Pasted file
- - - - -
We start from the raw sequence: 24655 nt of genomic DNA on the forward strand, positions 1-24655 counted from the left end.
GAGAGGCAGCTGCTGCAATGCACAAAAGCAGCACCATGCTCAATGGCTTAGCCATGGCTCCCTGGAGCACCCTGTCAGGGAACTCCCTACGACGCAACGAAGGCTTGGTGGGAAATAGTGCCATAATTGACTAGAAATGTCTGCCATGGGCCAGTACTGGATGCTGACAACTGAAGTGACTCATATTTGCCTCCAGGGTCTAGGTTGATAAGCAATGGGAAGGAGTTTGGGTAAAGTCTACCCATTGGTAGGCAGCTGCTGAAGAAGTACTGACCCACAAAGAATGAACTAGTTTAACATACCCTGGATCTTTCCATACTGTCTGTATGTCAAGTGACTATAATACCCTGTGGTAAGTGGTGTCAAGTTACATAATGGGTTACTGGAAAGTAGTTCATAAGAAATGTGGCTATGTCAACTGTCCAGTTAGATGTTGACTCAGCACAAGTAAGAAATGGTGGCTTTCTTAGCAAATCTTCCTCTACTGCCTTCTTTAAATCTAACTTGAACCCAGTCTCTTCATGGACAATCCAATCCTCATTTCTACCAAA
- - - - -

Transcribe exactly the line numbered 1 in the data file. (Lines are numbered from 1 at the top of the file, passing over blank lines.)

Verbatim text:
We start from the raw sequence: 24655 nt of genomic DNA on the forward strand, positions 1-24655 counted from the left end.